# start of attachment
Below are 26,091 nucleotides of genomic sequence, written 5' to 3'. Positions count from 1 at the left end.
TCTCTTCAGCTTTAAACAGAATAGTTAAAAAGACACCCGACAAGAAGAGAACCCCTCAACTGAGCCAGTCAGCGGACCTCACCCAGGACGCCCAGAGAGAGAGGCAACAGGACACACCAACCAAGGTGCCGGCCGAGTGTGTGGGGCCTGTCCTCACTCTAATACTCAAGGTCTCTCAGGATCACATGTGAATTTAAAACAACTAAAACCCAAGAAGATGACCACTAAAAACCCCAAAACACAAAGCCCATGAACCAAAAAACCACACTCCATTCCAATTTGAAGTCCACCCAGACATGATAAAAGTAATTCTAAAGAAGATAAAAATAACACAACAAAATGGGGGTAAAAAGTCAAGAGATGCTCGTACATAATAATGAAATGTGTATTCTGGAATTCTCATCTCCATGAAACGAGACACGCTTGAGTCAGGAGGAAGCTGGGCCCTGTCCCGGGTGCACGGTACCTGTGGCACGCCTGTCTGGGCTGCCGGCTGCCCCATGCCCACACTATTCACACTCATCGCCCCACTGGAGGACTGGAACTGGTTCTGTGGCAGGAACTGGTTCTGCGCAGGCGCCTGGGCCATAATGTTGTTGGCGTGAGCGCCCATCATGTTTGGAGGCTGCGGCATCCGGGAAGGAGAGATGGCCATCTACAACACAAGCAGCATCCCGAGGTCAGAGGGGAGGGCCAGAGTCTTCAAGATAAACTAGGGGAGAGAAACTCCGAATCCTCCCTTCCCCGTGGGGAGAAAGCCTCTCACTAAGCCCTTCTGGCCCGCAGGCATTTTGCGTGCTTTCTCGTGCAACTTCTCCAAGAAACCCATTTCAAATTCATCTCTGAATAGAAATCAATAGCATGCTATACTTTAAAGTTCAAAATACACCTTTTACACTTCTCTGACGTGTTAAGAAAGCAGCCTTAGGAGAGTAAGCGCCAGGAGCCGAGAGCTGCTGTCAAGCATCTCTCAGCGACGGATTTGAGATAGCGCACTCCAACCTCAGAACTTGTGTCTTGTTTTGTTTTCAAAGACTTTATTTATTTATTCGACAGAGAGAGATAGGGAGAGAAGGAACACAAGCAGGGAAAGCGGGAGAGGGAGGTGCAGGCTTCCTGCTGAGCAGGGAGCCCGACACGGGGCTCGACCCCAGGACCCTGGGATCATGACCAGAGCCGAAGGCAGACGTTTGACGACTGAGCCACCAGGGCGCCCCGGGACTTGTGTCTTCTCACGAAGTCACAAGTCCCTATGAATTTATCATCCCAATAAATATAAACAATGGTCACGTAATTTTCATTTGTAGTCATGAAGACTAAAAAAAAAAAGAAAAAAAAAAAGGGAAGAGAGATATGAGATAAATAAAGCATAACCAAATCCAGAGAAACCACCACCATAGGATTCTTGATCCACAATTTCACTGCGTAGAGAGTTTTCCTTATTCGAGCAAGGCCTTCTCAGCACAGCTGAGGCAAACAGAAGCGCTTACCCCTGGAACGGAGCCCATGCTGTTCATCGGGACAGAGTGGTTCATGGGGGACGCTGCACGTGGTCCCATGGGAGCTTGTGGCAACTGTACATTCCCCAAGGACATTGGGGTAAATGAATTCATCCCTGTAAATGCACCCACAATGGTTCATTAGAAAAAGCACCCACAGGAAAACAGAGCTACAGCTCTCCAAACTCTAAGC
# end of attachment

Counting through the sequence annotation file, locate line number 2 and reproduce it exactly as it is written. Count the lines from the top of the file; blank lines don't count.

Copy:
TCTCTTCAGCTTTAAACAGAATAGTTAAAAAGACACCCGACAAGAAGAGAACCCCTCAACTGAGCCAGTCAGCGGACCTCACCCAGGACGCCCAGAGAGAGAGGCAACAGGACACACCAACCAAGGTGCCGGCCGAGTGTGTGGGGCCTGTCCTCACTCTAATACTCAAGGTCTCTCAGGATCACATGTGAATTTAAAACAACTAAAACCCAAGAAGATGACCACTAAAAACCCCAAAACACAAAGCCCATGAACCAAAAAACCACACTCCATTCCAATTTGAAGTCCACCCAGACATGATAAAAGTAATTCTAAAGAAGATAAAAATAACACAACAAAATGGGGGTAAAAAGTCAAGAGATGCTCGTACATAATAATGAAATGTGTATTCTGGAATTCTCATCTCCATGAAACGAGACACGCTTGAGTCAGGAGGAAGCTGGGCCCTGTCCCGGGTGCACGGTACCTGTGGCACGCCTGTCTGGGCTGCCGGCTGCCCCATGCCCACACTATTCACACTCATCGCCCCACTGGAGGACTGGAACTGGTTCTGTGGCAGGAACTGGTTCTGCGCAGGCGCCTGGGCCATAATGTTGTTGGCGTGAGCGCCCATCATGTTTGGAGGCTGCGGCATCCGGGAAGGAGAGATGGCCATCTACAACACAAGCAGCATCCCGAGGTCAGAGGGGAGGGCCAGAGTCTTCAAGATAAACTAGGGGAGAGAAACTCCGAATCCTCCCTTCCCCGTGGGGAGAAAGCCTCTCACTAAGCCCTTCTGGCCCGCAGGCATTTTGCGTGCTTTCTCGTGCAACTTCTCCAAGAAACCCATTTCAAATTCATCTCTGAATAGAAATCAATAGCATGCTATACTTTAAAGTTCAAAATACACCTTTTACACTTCTCTGACGTGTTAAGAAAGCAGCCTTAGGAGAGTAAGCGCCAGGAGCCGAGAGCTGCTGTCAAGCATCTCTCAGCGACGGATTTGAGATAGCGCACTCCAACCTCAGAACTTGTGTCTTGTTTTGTTTTCAAAGACTTTATTTATTTATTCGACAGAGAGAGATAGGGAGAGAAGGAACACAAGCAGGGAAAGCGGGAGAGGGAGGTGCAGGCTTCCTGCTGAGCAGGGAGCCCGACACGGGGCTCGACCCCAGGACCCTGGGATCATGACCAGAGCCGAAGGCAGACGTTTGACGACTGAGCCACCAGGGCGCCCCGGGACTTGTGTCTTCTCACGAAGTCACAAGTCCCTATGAATTTATCATCCCAATAAATATAAACAATGGTCACGTAATTTTCATTTGTAGTCATGAAGACTAAAAAAAAAAAGAAAAAAAAAAAGGGAAGAGAGATATGAGATAAATAAAGCATAACCAAATCCAGAGAAACCACCACCATAGGATTCTTGATCCACAATTTCACTGCGTAGAGAGTTTTCCTTATTCGAGCAAGGCCTTCTCAGCACAGCTGAGGCAAACAGAAGCGCTTACCCCTGGAACGGAGCCCATGCTGTTCATCGGGACAGAGTGGTTCATGGGGGACGCTGCACGTGGTCCCATGGGAGCTTGTGGCAACTGTACATTCCCCAAGGACATTGGGGTAAATGAATTCATCCCTGTAAATGCACCCACAATGGTTCATTAGAAAAAGCACCCACAGGAAAACAGAGCTACAGCTCTCCAAACTCTAAGC